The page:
The West Virginia Governor’s Highway Safety Program (GHSP) has partnered with the U.S. Department of Transportation’s National Highway Traffic Safety Administration to promote a new anti-drugged driving initiative. Keep reading to learn more.
The GHSP’s new program is called “If You Feel Different, You Drive Different. Drive High, Get a DUI.” The program aims to stop drivers from attempting to drive while under the influence of drugs. The program also seeks to educate the public on the dangers of drugged driving and how/why it is dangerous.
West Virginia Governor Jim Justice stated, “It does not matter if you’re impaired by drugs or alcohol, make a good decision, and don’t put yourself or other West Virginia road users at risk. It is not worth it. Never drive impaired.”
In addition to warning motorists of the dangers of drugged driving, the campaign also provides a summary of the penalties for breaking the law. In West Virginia, driving impaired through drugs or alcohol is illegal and can be a felony in some cases.
Why Drivers Drive High
For some drivers, getting buzzed on weed or other drugs does not seem as serious as long as they feel mostly cognizant. However, it is important to note that in the same way that different types and amounts of alcohol impact people differently, drugs also interact with the body systems in different ways.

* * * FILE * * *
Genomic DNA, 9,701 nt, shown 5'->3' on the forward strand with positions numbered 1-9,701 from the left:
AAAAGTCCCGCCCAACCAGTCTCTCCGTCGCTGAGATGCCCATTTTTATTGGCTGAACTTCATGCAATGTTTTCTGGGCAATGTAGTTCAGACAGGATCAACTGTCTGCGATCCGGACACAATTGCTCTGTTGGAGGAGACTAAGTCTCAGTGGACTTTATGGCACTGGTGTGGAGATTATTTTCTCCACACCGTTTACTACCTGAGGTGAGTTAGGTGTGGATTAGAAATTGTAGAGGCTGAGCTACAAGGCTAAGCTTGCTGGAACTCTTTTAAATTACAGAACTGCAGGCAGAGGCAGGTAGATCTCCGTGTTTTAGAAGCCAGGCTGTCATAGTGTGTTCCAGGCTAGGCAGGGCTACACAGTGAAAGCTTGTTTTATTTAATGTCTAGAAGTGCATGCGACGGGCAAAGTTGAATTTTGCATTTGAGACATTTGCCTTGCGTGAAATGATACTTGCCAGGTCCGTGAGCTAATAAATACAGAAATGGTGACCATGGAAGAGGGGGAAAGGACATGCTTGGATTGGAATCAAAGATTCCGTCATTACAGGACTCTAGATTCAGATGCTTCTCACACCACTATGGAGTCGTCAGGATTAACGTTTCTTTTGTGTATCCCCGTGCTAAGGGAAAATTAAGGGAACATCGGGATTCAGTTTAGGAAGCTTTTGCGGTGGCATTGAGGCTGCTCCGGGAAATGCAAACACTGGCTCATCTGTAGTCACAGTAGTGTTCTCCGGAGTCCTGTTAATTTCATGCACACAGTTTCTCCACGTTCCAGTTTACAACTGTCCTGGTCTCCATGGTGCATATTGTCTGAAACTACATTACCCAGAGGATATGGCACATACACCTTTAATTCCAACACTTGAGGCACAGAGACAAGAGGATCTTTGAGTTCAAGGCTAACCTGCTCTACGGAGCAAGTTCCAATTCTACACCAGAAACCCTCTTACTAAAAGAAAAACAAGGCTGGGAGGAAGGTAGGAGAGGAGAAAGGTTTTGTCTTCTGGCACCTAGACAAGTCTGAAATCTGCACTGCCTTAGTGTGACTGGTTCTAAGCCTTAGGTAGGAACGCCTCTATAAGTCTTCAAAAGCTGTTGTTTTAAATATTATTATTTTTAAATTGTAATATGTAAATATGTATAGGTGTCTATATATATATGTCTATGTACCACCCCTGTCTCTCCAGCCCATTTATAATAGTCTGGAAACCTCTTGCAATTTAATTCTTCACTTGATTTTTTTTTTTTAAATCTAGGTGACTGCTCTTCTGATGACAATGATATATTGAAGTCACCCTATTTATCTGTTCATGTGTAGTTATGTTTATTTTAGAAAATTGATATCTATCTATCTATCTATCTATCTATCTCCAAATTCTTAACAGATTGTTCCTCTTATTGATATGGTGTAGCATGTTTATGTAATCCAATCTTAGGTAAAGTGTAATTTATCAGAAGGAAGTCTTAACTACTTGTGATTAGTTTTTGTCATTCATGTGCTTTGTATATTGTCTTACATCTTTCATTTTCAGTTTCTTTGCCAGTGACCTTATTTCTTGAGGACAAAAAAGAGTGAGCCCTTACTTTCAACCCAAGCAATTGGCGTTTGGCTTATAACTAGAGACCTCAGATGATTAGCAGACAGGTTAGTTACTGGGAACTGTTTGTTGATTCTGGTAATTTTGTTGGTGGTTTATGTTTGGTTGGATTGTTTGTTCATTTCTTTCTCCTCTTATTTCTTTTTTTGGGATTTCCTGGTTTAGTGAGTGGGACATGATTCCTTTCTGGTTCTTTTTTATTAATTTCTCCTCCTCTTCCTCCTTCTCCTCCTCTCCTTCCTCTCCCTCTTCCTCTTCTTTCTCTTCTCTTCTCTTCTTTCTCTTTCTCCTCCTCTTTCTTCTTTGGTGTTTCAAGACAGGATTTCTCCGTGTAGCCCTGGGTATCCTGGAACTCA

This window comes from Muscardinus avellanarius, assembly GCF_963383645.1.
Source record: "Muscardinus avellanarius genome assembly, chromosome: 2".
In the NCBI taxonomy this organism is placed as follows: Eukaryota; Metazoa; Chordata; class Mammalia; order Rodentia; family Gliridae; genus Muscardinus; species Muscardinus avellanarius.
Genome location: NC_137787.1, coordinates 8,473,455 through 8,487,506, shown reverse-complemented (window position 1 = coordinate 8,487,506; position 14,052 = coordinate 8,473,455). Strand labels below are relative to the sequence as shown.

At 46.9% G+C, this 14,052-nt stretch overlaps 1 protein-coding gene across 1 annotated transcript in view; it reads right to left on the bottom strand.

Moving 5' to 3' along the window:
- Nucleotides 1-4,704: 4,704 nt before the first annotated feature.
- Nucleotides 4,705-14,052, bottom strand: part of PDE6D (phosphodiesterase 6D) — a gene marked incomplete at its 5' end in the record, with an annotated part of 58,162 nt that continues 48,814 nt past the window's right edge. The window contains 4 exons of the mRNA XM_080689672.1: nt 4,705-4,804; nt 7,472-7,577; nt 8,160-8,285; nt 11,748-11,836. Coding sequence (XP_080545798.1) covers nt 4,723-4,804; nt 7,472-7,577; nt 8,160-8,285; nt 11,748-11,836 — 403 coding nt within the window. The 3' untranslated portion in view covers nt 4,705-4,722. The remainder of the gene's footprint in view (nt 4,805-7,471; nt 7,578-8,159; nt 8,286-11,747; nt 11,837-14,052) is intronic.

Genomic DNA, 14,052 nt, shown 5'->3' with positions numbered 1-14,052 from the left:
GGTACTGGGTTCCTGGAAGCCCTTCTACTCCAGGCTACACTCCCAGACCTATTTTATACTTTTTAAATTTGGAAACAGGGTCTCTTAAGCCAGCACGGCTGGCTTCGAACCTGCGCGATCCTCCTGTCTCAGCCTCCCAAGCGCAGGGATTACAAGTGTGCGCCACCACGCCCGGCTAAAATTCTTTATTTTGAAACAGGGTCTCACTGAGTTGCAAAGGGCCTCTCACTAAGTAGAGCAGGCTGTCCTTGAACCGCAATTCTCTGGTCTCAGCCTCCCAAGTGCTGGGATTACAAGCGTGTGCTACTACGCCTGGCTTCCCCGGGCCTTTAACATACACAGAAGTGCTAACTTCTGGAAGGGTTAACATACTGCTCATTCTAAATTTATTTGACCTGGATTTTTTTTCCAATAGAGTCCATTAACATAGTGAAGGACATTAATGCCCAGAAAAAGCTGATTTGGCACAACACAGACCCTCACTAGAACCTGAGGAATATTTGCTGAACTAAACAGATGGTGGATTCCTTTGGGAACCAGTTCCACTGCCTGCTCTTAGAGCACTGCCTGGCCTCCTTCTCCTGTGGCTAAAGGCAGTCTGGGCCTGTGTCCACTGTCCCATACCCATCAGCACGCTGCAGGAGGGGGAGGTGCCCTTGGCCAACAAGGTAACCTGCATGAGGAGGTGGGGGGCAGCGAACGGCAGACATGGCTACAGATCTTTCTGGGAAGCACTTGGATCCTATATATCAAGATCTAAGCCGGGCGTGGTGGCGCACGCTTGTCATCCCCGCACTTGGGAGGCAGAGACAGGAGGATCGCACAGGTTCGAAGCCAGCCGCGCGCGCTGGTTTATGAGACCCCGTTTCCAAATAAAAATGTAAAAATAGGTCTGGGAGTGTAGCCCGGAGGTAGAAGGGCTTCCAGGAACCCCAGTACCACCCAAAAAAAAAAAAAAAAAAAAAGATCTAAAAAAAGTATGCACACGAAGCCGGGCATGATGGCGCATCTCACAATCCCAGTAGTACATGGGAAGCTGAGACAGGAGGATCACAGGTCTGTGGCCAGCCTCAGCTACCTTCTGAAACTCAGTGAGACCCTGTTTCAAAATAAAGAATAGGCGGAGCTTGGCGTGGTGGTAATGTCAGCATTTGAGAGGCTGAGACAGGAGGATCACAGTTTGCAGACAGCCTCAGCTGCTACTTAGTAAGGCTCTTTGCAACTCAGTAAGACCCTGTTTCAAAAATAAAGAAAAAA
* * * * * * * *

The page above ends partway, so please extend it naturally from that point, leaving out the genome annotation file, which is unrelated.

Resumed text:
With drugs, there are two primary categories of drugs to keep in mind: uppers and downers. Uppers are drugs or medications that stimulate the brain. Some examples include cocaine, ecstasy, and ADHD medications like Adderall. When a person takes a stimulant, they may experience heightened cardiovascular activity, shakiness, dizziness, and an emotional crash when the body processes the substance.
If a person is on uppers while driving, they could react too quickly and cause an accident or crash while in motion and fall asleep at the wheel.
Downers on the other hand suppress the system to slow down a function for one reason or the other. Marijuana, Xanax, heroin, and prescription painkillers are all examples of downers. Individuals on suppressants often have a significantly slower reaction time and may experience difficulty maintaining oxygen levels, overdose, or fall asleep while driving.
In both circumstances, the impaired driver is a threat to the safety of themselves and others. The GHSP’s campaign aims to inform the public of these factors so drivers can make better choices for public safety.
If you have been accused of driving under the influence, contact The Wagner Law Firm.